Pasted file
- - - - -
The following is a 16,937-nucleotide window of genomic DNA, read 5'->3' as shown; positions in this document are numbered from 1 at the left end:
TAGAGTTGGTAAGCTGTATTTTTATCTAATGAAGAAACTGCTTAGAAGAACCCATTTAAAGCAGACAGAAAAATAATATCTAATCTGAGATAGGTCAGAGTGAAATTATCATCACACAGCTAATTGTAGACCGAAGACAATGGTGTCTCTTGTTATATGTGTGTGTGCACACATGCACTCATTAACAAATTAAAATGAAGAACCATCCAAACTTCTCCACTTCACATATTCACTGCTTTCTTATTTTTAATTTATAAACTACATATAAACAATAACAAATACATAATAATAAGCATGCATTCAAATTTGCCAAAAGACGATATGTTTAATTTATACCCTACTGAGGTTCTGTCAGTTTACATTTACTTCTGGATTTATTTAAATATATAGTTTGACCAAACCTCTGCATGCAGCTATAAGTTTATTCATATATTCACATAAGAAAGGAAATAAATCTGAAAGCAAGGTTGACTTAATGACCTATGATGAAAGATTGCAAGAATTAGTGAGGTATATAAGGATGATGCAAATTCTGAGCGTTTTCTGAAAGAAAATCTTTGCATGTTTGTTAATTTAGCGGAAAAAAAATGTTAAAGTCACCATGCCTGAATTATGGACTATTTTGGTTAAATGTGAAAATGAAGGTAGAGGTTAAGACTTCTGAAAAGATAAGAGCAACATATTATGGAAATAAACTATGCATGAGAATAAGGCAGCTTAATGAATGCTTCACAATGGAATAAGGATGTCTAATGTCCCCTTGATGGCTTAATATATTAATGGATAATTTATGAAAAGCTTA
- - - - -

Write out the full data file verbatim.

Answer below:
The following is a 16,937-nucleotide window of genomic DNA, read 5'->3' as shown; positions in this document are numbered from 1 at the left end:
TAGAGTTGGTAAGCTGTATTTTTATCTAATGAAGAAACTGCTTAGAAGAACCCATTTAAAGCAGACAGAAAAATAATATCTAATCTGAGATAGGTCAGAGTGAAATTATCATCACACAGCTAATTGTAGACCGAAGACAATGGTGTCTCTTGTTATATGTGTGTGTGCACACATGCACTCATTAACAAATTAAAATGAAGAACCATCCAAACTTCTCCACTTCACATATTCACTGCTTTCTTATTTTTAATTTATAAACTACATATAAACAATAACAAATACATAATAATAAGCATGCATTCAAATTTGCCAAAAGACGATATGTTTAATTTATACCCTACTGAGGTTCTGTCAGTTTACATTTACTTCTGGATTTATTTAAATATATAGTTTGACCAAACCTCTGCATGCAGCTATAAGTTTATTCATATATTCACATAAGAAAGGAAATAAATCTGAAAGCAAGGTTGACTTAATGACCTATGATGAAAGATTGCAAGAATTAGTGAGGTATATAAGGATGATGCAAATTCTGAGCGTTTTCTGAAAGAAAATCTTTGCATGTTTGTTAATTTAGCGGAAAAAAAATGTTAAAGTCACCATGCCTGAATTATGGACTATTTTGGTTAAATGTGAAAATGAAGGTAGAGGTTAAGACTTCTGAAAAGATAAGAGCAACATATTATGGAAATAAACTATGCATGAGAATAAGGCAGCTTAATGAATGCTTCACAATGGAATAAGGATGTCTAATGTCCCCTTGATGGCTTAATATATTAATGGATAATTTATGAAAAGCTTA